• People’s strengths compensate for their focus areas (when they are in the right job)
  • Great storytelling is key to emotional engagement
  • Balancing “setting direction” and “developing people” in a clever way leads to success in leadership
  • A person’s best performance is built upon solutions they chose
  • People want to learn more– everyone learns differently.
  • Leaders must be multi-dimensional to be able to support the employees’ development.
  • Receiving and giving feedback with an open mind, creates trust in the relationship and is a pre-requisite for a great learning curve.
  • Leaders must be close to their people in everyday leadership.
  • Recognition and appreciation in everyday working life is the largest driver for great performances and good health.
  • ???

Structure your interactions

Be close to people in everyday management and leadership through regular and scheduled meetings like monthly meetings. Vary meeting style to include co-hosted meetings, success-sharing meetings and performance management meetings. The core tool for these conversations is coaching and feedback. These interactions are a great way to role-model and reinforce your key values.

Improve your own performance and productivity

Get coaching and feedback yourself. Let other people see you in action and let them help you with feedback and coaching. There is nothing more effective than on-the-job training– go ”all in.” The more you are willing to get feedback (from all directions), listen to it, and change, the larger a step you will take in your own personal development. The more you improve, the larger impact you will make on people activities and results.

Nemesis Mentors

The natural tendency when looking for mentors to turn to people who look like us, think like us, or value the same things we do.

It’s easier, and often precisely how people are matched in some formal mentoring programs.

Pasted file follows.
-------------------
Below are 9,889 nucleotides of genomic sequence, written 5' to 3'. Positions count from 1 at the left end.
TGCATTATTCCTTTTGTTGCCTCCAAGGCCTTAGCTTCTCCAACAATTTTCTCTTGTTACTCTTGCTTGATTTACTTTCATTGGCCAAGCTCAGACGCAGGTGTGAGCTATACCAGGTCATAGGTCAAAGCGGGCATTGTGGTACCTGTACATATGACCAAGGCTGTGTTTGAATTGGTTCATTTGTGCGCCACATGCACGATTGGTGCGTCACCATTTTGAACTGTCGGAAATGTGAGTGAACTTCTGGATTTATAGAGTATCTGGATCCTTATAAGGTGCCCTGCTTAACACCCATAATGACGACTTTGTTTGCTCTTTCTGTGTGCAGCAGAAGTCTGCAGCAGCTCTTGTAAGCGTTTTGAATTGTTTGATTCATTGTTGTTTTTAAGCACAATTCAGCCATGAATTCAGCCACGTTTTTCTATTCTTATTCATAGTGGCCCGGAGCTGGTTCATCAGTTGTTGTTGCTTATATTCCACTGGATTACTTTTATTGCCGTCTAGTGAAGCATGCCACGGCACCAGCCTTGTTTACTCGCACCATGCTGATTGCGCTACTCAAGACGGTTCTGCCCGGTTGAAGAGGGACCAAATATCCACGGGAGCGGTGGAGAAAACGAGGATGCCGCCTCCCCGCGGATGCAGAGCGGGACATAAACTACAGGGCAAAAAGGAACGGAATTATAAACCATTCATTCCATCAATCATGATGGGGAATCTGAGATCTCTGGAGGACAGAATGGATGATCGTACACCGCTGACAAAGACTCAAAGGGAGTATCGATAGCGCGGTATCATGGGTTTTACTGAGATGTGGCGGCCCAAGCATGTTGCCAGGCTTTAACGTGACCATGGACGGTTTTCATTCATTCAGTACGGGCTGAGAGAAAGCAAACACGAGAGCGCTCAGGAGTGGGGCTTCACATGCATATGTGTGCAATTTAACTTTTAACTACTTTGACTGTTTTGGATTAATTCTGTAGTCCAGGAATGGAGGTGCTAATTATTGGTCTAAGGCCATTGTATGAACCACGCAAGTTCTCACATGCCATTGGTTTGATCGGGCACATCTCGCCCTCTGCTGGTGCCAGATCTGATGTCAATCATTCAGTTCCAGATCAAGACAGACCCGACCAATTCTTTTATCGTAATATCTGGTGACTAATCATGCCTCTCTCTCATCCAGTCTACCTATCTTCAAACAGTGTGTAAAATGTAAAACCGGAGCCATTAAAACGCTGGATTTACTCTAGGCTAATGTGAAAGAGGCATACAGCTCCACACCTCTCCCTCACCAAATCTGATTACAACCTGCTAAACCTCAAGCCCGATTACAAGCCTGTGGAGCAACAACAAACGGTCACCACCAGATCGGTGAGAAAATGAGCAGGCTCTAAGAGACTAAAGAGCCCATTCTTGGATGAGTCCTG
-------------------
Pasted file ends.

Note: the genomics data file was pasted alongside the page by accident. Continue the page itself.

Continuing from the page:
That can be fantastic.

On the other hand, what about seeking out a mentoring relationship with the person that REALLY frustrates, annoys and angers you? A nemesis who ignites and challenges you? Who questions your motives and assumptions? A person that makes you so angry at them, you wonder if you could really be mad at yourself. One of those guys.

More tricky.

More entertaining.

And likely, more valuable.

In Greek mythology a Nemesis will “give what is due.” That doesn’t turn out so well in some of those stories. But what if what is due is just what you need?

I watch this dynamic at play in our church youth group. And looking back, a similar phenomena happened back in my youth group days (but I was too involved to see it).

Unlike school where you can pick who you hang out with; in the church scene, kids are pretty much required to do stuff with everyone and be nice about it.

The kids that inevitably drive one another crazy, can help each other the most. They think differently they care about different things, and often have something that might be missing or underdeveloped in the other. The growth happens when they spend time really digging in and opening up to one another. I have seen some amazing peer mentoring magic happen here, one on one– after the storm.

At work, we are all trained to get along, be team players, and work collaboratively to get stuff done, “you don’t have to like each other, just respect one another and work as a team.”

But what about seeking out the person that most annoys you in the group or organization? Of course, there is a 3.75% possibility that the guy’s just a real jerk. I’ve met him. But barring that, how about approaching that person with the Won’t You Be My Mentor? list?

Then, wait for the magic.